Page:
I am always trying to figure out different ways to merge the two forms, writing and making art. I have found that the two often inspire each other. I have often painted something with a particular character from a story in mind. And that usually inspires new writing. I also incorporate writing into my work.
But my latest project involved the two forms in a slightly different way. One day, I was thinking about recycling my stacks of manuscripts that I’d accumulated over the years. I had just written a short piece about a memory from growing up in Kenya that involved the ritual of afternoon tea (you can find the piece on my blog: https://madebyslk.squarespace.com/blog/2013/3/2/100-cups-of-tea), and that inspired me to make one hundred papier-mache teacups using the pages of my manuscripts.
It was gratifying to be able to use the actual paper to make something new that was also inspired by my writing. I also made a conscious effort to install the teacups in public spaces where people do not normally expect to see art. My first installation of the teacups was in the storefront of a chocolate shop, Gail Ambrosius Chocolatier. From there, the teacups moved to a local mystery bookstore, Mystery To Me. They are now hanging on the wall at the Madison Central Public Library. I’m not sure how the merging of writing and art will continue to evolve, but it is definitely something I love to do. ‘
Soyoung- Oct 2013
I wish her continued success with her work. For further information on Soyoung please visit her website http://madebyslk.squarespace.com/
I’m looking forward to how this month unfolds. I’m fortunate to have a number of activities on the go, including participating in the next stage of the Peace Project’s US touring exhibition which is helping to raise awareness and needed funds for worthwhile initiatives in Sierra Leone. I’ve been fortunate to spend part of this month in Africa, experiencing a touch of artistic creativity and observing some of the wonderful architecture that exists in Marrakesh. In visiting this city, I’m reminded of how many cultures have influenced its present makeup besides the French and Arabs. History should be kinder in remembering the Amazigh and other African/non Arabic peoples who have resided over this great land.
The city’s architecture remains fascinating. The mudbrick walls seen on many of its buildings absorb heat to keep them cool in summer whilst warm in winter. This illustrates how environmentally friendly and sustainable some ancient structures can be. The typography is changing with new developments but the signs of poverty and homelessness remain visible throughout the city.The art scene has been growing over the last few years and this has been illustrated with the launch of Morroco’s biennale and international art fair. I was hoping to visit the Marrakesh Art fair as advertised in some of the art and tourist press but unfortunately someone somewhere got these dates completely wrong. The event takes place next year! Nevertheless I was happy to see the private art collection of Elizabeth Bauchet Bouhlal, co owner of the Es Saadi Palace hotel. When the owners of the hotel decided to enlarge the gardens and resort with the palace they realised the fantastic opportunity to celebrate Moroccan art and ask a number of artist to create special works for the rooms and public areas. The collection also includes work from artists who were pioneers and opened the door for contemporary ones.
The collection features work Elizabeth describes as ‘oneiric’ with the painting being based on dreams, on the reconstruction of a spontaneous and free imagination overloaded with images. Departing from what some have described as. ‘ mockingly naive painting’ oneiric art does not appear to have changed or transformed into a new genre. It was a pleasure to see the work of Mohamed Tabal along art by emerging north African artists.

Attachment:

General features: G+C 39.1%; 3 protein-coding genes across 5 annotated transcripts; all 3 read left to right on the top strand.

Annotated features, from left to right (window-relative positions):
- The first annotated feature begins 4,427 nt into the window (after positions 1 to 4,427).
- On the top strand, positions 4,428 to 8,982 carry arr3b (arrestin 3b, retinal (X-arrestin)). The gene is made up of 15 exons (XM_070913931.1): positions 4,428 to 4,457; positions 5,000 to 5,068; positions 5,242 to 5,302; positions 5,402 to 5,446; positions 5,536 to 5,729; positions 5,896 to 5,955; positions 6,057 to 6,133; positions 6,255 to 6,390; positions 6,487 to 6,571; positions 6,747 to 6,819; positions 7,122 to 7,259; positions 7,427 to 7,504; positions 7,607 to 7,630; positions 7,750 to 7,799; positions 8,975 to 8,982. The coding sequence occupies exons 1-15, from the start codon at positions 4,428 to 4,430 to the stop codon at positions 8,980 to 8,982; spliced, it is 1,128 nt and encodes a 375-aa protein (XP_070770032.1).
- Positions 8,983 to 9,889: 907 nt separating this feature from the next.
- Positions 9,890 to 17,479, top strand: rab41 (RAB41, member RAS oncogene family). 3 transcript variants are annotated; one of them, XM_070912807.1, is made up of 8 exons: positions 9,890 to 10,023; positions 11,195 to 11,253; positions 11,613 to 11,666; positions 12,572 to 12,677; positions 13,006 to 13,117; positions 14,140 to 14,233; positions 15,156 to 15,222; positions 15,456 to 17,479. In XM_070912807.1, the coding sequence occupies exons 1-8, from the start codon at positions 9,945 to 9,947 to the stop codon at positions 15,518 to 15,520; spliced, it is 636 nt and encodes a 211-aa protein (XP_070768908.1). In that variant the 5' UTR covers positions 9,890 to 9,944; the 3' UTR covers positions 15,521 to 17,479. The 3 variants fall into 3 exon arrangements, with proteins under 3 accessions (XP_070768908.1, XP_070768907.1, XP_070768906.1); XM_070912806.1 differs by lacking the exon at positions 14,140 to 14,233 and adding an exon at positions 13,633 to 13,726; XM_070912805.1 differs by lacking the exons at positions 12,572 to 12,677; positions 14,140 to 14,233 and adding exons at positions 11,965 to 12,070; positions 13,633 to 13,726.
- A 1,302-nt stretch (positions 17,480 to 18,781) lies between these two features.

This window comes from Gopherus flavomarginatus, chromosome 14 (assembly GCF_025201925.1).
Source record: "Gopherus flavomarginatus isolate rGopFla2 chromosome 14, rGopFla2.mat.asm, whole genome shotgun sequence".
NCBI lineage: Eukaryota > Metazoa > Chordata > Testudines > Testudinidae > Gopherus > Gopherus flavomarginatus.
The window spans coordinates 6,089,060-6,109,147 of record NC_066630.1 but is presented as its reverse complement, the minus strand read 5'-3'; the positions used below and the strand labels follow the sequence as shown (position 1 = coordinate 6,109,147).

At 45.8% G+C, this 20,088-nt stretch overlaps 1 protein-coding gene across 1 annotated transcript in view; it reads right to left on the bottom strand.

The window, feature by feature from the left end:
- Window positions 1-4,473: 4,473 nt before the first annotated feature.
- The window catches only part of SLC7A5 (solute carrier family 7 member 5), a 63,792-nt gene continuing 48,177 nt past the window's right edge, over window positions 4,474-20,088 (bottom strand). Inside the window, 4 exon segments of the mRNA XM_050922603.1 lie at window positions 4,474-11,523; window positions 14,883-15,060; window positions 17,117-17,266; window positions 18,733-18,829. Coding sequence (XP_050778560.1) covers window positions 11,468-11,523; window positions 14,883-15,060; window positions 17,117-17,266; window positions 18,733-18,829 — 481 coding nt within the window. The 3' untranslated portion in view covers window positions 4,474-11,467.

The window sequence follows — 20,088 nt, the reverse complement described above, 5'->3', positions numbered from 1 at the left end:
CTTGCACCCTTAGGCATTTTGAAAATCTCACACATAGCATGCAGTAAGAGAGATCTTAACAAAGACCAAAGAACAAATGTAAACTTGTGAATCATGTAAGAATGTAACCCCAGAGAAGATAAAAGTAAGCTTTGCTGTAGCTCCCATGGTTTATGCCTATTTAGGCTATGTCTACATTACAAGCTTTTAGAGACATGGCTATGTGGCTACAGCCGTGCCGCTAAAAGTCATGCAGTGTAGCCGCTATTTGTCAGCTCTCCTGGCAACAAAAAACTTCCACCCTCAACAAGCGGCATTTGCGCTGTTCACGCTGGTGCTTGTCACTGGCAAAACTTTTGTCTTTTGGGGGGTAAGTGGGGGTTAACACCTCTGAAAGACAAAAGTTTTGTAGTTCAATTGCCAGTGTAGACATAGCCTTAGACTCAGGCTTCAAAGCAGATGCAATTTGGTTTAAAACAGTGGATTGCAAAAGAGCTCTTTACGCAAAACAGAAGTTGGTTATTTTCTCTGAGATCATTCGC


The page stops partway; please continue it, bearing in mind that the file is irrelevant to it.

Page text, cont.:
I’m very happy to participate once again in The Peace Project’s Peace Travels touring exhibition as part of World Peace Day this September. The show includes stops in Culver City, San Francisco and New York over the next few months.
The Peace Project is an international social movement powered by the belief that, through creativity and community we can change the world. It remains a very worthwhile initiative working productively, particularly in Sierra Leone.
Sierra Leone’s 10-year civil war has resulted in over 75,000 dead, millions displaced and thousands of amputations including children by machete and bullets. Many believe that the progressive political climate in Sierra Leone, along with the country’s rich natural resources and relatively small population, make it a prime candidate for recovery. Moreover, there is hope that once this country is revitalized, it can be a model of how people working together can create peace.
The Peace Project was launched in July of 2010 by artist Lisa Schultz, founder of online creative community The Whole9. It is responsible for a number of extraordinary initiatives including Operation Rise, an ambitious objective to get over 10,000 of Sierra Leone’s amputees and war victims back on their feet by providing crutches and other mobility devices. One initiative I look forward to seeing develop is the Peace Centre, adjacent to the former Aberdeen Amputee Refugee Camp – an area where we’ve already done much good work.
In conjunction with its in-country partner Community Association for Psychosocial Services, The Peace Project will operate arts and cultural initiatives, training courses and administer a micro-loan program. Ultimately the aim is to establish a scalable development model that can be duplicated throughout Sierra Leone and beyond. For further information please visit the Peace Projects website.
The schedule for the touring exhibition is as follows:
Peace, Love and Understanding – Peace Travels Touring Exhibition 2013-
- Affair of the Arts, Culver City, CA September 21st & 22nd 2013
- Art Zone 461,October 5th — San Francisco, CA
- 29 Pieces October 12th, Dallas, TX
- Landmark Arts Building, November 7th Chelsea, New York
- The Whole 9 Gallery, November 23rd Culver City, CA